Indirect Addressing

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Indirect Addressing reads a memory location from a two-byte pointer. This particular addressing mode is used only by a special type of JMP. A pointer is first stored in memory, and read for the address rather than using an absolute position. There are two other indirect addressing modes, Pre-Indexed Indirect Addressing and Post-Indexed Indirect Addressing. Parenthesis are used to signify that the opcode is reading a pointer rather than an absolute value.


This example compares the usual absolute addressing of the JMP opcode to the Indirect Addressing mode.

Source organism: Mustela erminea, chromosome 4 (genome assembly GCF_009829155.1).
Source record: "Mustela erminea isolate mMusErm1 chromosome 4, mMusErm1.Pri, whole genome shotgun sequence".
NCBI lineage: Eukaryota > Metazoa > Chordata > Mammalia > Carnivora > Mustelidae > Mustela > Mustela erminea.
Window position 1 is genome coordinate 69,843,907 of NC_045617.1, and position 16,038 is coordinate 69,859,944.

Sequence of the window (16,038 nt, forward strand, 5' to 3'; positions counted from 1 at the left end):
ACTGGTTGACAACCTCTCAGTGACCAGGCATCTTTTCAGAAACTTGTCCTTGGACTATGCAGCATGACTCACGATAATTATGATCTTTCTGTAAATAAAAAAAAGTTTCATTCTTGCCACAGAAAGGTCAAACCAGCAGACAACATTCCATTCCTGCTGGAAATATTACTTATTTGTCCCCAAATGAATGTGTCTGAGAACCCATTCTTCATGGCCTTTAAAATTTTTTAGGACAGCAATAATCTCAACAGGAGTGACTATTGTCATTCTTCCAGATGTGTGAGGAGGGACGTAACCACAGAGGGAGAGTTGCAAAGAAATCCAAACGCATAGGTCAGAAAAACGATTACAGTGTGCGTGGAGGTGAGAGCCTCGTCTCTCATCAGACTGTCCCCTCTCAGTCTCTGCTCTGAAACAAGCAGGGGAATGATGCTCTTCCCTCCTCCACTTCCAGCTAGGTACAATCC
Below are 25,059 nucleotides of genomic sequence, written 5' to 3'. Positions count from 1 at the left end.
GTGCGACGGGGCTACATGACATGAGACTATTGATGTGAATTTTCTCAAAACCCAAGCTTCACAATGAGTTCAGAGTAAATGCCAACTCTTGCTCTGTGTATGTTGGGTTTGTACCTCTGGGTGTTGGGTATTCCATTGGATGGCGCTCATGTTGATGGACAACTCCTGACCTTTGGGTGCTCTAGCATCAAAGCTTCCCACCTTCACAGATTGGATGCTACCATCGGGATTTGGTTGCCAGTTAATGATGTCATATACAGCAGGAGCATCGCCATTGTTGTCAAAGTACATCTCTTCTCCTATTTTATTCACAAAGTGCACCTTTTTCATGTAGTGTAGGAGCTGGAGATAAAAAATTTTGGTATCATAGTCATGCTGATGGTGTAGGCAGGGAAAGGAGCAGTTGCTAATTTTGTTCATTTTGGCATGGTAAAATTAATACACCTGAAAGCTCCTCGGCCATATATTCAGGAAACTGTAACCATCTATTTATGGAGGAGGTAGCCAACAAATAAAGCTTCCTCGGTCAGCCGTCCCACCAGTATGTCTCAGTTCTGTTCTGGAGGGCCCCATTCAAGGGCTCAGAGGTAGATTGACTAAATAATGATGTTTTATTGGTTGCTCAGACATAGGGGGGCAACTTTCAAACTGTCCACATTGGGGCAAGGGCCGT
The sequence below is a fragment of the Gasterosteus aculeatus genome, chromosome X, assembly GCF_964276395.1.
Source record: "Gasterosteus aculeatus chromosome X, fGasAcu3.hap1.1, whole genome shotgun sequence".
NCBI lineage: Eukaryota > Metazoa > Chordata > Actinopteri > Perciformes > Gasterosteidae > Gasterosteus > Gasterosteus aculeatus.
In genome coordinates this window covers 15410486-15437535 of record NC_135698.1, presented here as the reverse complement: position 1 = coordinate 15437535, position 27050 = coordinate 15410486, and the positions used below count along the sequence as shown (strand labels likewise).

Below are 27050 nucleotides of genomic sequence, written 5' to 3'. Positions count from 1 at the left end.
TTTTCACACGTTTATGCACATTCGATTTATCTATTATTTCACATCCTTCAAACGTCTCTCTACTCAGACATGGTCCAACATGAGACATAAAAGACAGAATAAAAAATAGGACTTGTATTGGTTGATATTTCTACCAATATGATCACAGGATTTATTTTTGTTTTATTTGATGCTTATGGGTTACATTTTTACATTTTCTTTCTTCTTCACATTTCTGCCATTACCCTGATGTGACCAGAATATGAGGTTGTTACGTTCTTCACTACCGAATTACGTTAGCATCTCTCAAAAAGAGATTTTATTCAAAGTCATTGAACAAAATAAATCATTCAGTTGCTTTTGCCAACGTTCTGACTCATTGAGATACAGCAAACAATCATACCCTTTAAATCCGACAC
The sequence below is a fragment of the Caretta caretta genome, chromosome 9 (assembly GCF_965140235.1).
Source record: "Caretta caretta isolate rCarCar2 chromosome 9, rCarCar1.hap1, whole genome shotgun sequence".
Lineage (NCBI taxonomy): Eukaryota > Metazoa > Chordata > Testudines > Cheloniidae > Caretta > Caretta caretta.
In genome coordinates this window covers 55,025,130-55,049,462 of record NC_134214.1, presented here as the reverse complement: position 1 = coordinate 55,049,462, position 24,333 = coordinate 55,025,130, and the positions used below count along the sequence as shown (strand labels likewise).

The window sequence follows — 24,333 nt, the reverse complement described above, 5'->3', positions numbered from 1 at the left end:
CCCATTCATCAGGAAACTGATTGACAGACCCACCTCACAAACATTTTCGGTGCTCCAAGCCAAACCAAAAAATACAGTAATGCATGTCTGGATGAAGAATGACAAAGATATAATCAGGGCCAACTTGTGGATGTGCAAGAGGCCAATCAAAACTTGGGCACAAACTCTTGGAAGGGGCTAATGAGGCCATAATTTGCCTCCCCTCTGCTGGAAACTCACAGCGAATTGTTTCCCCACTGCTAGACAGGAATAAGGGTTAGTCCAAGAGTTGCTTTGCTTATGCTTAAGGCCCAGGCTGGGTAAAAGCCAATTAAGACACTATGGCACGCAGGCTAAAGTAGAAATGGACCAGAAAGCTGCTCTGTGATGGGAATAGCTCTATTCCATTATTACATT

0001:4C 04 00  JMP $0004       ; This example moves the program counter to $0004
                               ; and resumes execution. This is ABSOLUTE addressing.

0004:A9 05     LDA #$22        ; The first four lines create a pointer value of 
0006:85 00     STA $20         ; $1122 and store it into $0020-$0021.
0008:A9 20     LDA #$11
000A:85 01     STA $21
000C:6C 20 00  JMP ($0020)     ; Reads the location found in $0020-$0021, which 
                               ; we just set to $1122, then moves the program 
                               ; counter to the location. This is INDIRECT addressing.
                               ; Like all addresses, the pointer uses little-endian.


The following opcodes support indirect addressing: